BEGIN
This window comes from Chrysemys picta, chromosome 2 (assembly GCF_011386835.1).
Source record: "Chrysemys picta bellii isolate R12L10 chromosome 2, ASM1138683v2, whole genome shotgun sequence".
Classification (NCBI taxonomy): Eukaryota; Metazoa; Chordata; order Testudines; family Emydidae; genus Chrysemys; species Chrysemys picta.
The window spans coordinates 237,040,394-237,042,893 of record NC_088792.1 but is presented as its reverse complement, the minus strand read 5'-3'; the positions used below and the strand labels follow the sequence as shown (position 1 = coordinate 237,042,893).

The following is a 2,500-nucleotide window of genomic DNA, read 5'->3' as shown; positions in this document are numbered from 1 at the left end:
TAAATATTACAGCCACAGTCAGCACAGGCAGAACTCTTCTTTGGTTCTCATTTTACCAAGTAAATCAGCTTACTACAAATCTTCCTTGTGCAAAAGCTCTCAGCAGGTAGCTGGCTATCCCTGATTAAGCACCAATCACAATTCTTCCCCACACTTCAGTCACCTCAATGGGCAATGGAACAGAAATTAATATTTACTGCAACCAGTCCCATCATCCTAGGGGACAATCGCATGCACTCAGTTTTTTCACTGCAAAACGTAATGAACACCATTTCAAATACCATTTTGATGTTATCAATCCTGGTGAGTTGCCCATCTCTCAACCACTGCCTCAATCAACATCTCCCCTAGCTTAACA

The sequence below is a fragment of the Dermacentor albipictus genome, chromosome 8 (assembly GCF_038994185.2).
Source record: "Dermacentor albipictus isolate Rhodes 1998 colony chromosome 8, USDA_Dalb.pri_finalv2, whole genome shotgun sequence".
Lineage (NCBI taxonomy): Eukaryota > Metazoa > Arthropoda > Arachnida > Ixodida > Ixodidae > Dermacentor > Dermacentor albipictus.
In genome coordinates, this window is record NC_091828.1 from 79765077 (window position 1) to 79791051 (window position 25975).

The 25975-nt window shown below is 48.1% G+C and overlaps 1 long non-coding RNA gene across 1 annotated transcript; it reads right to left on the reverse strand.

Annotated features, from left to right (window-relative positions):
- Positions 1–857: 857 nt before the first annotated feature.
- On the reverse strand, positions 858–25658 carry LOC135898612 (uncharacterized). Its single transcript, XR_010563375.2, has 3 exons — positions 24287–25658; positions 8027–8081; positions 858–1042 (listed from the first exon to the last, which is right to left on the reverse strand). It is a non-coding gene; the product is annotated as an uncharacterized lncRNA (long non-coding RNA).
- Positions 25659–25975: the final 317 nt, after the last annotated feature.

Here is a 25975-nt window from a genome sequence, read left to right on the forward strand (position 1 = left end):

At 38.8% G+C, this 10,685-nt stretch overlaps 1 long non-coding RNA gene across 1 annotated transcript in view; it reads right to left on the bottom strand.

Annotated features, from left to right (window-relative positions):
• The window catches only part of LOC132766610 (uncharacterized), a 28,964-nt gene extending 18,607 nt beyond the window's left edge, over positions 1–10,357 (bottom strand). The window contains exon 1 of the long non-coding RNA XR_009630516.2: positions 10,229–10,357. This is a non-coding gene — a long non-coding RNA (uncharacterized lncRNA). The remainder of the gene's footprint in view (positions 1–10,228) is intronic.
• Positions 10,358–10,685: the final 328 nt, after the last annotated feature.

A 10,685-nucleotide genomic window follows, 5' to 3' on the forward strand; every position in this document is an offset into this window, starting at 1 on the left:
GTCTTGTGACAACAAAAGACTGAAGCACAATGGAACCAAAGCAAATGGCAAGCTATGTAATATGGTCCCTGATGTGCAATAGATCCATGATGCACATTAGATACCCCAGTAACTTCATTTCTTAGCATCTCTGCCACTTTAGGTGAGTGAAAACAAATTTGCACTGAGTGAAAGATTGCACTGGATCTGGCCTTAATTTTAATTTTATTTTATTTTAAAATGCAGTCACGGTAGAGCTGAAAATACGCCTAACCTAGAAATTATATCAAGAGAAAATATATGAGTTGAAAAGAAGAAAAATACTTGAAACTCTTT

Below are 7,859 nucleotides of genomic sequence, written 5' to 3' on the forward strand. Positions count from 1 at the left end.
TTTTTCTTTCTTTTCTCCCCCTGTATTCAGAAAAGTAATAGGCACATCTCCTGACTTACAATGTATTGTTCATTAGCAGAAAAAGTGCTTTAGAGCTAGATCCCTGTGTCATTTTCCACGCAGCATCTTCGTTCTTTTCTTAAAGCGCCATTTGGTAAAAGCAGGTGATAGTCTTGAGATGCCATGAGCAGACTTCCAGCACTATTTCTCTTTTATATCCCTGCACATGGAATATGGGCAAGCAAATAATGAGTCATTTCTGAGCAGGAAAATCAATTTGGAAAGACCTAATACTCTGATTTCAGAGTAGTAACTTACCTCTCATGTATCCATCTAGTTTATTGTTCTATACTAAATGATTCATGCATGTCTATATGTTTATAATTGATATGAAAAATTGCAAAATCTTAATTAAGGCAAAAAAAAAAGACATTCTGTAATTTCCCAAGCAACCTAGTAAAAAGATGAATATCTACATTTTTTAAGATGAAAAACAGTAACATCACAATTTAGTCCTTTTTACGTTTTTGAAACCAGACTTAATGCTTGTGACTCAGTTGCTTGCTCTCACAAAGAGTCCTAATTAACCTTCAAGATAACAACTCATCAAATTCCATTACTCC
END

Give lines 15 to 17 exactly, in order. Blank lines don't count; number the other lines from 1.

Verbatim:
- Positions 25659–25975: the final 317 nt, after the last annotated feature.

Here is a 25975-nt window from a genome sequence, read left to right on the forward strand (position 1 = left end):

At 38.8% G+C, this 10,685-nt stretch overlaps 1 long non-coding RNA gene across 1 annotated transcript in view; it reads right to left on the bottom strand.